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In Reply to: RE: Vinyl lovers and collectors - rejoice!! posted by Mike K on May 28, 2017 at 08:20:40
When I was young - so long ago - we rebelled against our parents by playing the Beatles and Stones. The music was considered radical, offensive, salacious and just plain amusical. As much as rock was the music of a disenfranchised generation things always continue to move forward.
Flash forward to today. Many I speak with find rap to be radical, offensive, salacious and just plain...amusical. Sound familiar? Lots of my generation ( I'm approaching 60) have become their parents, at least musically speaking. No doubt the rap and hip-hop generation will be outraged by whatever follows. They can become their parents as well.
you just gotta dig...ya dig?
In order to "get" a lot of the acts in the 1960's you had to be "hip", no squares allowed, which to the older generation seemed to be a 'beyond-asinine' concept.
Fast forward to the 90's (the peak of rap as I see it) and substitute 'hip' with 'street cred'; same difference IMO. Also in the 90s Dr Dre dropped which many consider the 'Sgt Pepper' of all rap albums "The Chronic" which also introduced a then unknown Snoop Dogg. And just like many acts of the 60s that spawned sub-genres ie 'psychedelic music', the Chronic in this case brought the term 'gansta rap' into the limelight and into the 'American' living room (and far worse -behind the closed doors of suburban kids rooms).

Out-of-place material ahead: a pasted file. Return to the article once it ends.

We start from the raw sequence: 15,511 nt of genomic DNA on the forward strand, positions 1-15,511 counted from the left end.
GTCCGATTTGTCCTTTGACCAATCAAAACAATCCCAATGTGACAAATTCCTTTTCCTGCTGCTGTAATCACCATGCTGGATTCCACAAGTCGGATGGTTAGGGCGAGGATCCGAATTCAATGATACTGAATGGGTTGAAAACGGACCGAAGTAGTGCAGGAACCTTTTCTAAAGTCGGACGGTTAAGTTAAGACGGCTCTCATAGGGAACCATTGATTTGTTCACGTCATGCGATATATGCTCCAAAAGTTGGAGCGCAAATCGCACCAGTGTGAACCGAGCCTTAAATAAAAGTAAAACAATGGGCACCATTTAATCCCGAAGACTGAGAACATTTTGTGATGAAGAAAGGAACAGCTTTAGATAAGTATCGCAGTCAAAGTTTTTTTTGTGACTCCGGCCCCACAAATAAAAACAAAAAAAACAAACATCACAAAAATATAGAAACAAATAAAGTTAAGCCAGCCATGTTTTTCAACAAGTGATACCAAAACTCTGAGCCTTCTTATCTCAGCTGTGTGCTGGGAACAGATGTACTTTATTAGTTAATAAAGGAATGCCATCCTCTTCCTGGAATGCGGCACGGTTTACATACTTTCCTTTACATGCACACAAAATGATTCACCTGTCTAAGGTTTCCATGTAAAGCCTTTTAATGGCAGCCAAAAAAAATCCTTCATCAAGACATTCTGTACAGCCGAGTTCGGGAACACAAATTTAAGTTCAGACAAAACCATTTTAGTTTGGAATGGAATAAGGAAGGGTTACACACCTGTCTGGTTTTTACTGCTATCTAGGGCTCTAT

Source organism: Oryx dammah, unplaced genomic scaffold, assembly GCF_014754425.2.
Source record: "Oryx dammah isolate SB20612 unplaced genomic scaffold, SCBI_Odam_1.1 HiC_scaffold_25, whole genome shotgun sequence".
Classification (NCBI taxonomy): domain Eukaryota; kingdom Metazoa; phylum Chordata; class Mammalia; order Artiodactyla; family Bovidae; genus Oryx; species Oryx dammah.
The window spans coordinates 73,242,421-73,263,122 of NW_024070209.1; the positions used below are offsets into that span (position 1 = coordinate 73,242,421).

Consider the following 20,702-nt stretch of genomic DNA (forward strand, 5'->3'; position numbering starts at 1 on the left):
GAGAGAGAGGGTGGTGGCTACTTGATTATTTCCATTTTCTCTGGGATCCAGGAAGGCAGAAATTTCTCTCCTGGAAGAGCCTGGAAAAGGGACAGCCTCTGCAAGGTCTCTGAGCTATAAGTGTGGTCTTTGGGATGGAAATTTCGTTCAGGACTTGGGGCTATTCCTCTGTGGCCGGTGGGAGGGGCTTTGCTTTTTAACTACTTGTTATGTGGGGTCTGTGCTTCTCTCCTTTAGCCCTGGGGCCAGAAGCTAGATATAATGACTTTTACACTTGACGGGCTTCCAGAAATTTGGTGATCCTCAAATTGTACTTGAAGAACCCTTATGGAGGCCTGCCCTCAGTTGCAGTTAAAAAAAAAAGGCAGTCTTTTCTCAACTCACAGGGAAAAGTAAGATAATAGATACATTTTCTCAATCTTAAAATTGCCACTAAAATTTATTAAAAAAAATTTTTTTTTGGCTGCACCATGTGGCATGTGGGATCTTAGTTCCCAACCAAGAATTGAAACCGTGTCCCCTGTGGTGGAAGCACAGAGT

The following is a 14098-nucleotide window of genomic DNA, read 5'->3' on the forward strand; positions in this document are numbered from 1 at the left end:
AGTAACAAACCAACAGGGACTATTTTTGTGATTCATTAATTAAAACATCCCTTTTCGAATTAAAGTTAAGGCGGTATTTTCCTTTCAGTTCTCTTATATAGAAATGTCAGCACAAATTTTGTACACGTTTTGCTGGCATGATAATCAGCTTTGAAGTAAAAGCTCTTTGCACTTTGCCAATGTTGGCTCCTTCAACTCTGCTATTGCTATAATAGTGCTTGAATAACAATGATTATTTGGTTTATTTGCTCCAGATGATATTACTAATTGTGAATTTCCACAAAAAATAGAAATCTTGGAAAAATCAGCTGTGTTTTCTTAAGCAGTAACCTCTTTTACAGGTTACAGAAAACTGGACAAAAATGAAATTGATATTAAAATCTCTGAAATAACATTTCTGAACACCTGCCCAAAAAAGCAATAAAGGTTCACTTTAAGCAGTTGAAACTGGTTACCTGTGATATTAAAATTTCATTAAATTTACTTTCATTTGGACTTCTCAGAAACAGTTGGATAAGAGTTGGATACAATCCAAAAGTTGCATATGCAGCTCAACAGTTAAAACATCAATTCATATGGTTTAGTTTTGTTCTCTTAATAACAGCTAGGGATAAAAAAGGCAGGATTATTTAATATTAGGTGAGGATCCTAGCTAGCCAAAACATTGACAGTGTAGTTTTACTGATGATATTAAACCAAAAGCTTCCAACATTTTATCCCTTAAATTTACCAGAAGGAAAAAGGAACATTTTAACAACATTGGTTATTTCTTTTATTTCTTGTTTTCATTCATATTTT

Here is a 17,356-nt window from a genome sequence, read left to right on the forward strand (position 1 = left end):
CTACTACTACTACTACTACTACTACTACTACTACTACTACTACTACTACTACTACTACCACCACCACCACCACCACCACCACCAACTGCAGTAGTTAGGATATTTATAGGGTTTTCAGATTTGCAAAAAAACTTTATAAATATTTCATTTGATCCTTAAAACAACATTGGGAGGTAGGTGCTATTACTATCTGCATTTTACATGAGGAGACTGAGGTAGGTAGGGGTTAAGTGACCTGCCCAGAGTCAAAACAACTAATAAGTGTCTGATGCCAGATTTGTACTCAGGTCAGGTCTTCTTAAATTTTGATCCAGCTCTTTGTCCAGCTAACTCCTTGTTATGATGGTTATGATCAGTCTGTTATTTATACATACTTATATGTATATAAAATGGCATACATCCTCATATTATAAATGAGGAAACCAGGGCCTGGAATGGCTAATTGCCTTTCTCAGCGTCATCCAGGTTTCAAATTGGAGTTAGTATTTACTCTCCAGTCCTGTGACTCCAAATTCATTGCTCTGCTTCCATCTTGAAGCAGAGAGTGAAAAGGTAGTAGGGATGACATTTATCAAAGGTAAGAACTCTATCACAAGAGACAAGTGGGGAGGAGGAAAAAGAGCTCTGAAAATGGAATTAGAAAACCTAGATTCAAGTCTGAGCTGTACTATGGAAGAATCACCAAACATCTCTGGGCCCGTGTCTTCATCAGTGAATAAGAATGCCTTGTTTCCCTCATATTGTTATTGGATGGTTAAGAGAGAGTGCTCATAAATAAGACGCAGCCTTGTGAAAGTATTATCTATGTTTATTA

Granted I'm now 57 yrs old (32 when it was released) and I still cringe at some rap lyrics on today's music but production wise the Chronic was -and still is considered a classic. One of my favorites: "little ghetto boy" .
Rap always has been about art imitating life, it wasn't until it started imitating itself did it start to lose it's street cred. Take for instance Biggie Smalls who bragged about selling 'rocks' rocks on the street, his mother (a Phd) debunked a lot of that nonsense. Ditto for Tupac who started out as among other things doing ballet . Suge Knight, the most notorious and intimidating of them all was a college grad.
Schoolly D's eponymous 1985 LP is arguably the first gangsta rap album since he rapped about gangs and urban violence. Ice - T (yes, the guy who is now on "Law and Order SVU") was inspired by Schoolly D and switched to writing about Los Angeles gang life for a series of LPs in the late '80s. Dre was in NWA before he went solo, and of course NWA's Straight Outta Compton gangsta rap album was an enormous hit.
I would argue that Public Enemy's 1988 It Takes A Nation of Millions To Hold Us Back most deserves the comparison to Sgt. Pepper's. The album is a staggering artistic triumph; it sounded completely unlike anything that had come before. ITANOMTHUB had much faster beats than any rap record that preceded it, and the music was an incredibly dense (up to 80 tracks layered together) and chaotic mix of samples, sound effects, and noise that was closer to musique concrete than traditional rap music. On top of the blistering music was Chuck D's highly political black nationalist, consciousness - raising lyrics. There's a reason the PE album has repeatedly been named the greatest rap album of all time in music polls, and why its the only rap album in the top 100 of Rolling Stone's 500 Best Albums list.
I never said Dre invented gangsta rap; I merely mentioned he brought the genre into the limelight/mainstream.
Do your children play Rap like you played Beatles? I dont think they do. Do they like modern black music?
I will do a self root canal before listening to most rap. I will do a self vasectomy before listening to most country music. Do like Haggard and Cline though. My kids love both as well as all that my wife and I grew up with. My son thinks he discovered Rolling Stones. He's 26.
Yesterday my son called and said "Dad, your two heros are gone." He was referring to Dale Sr and Greg. I have had Bud long necks at Duane's and Barry's graves.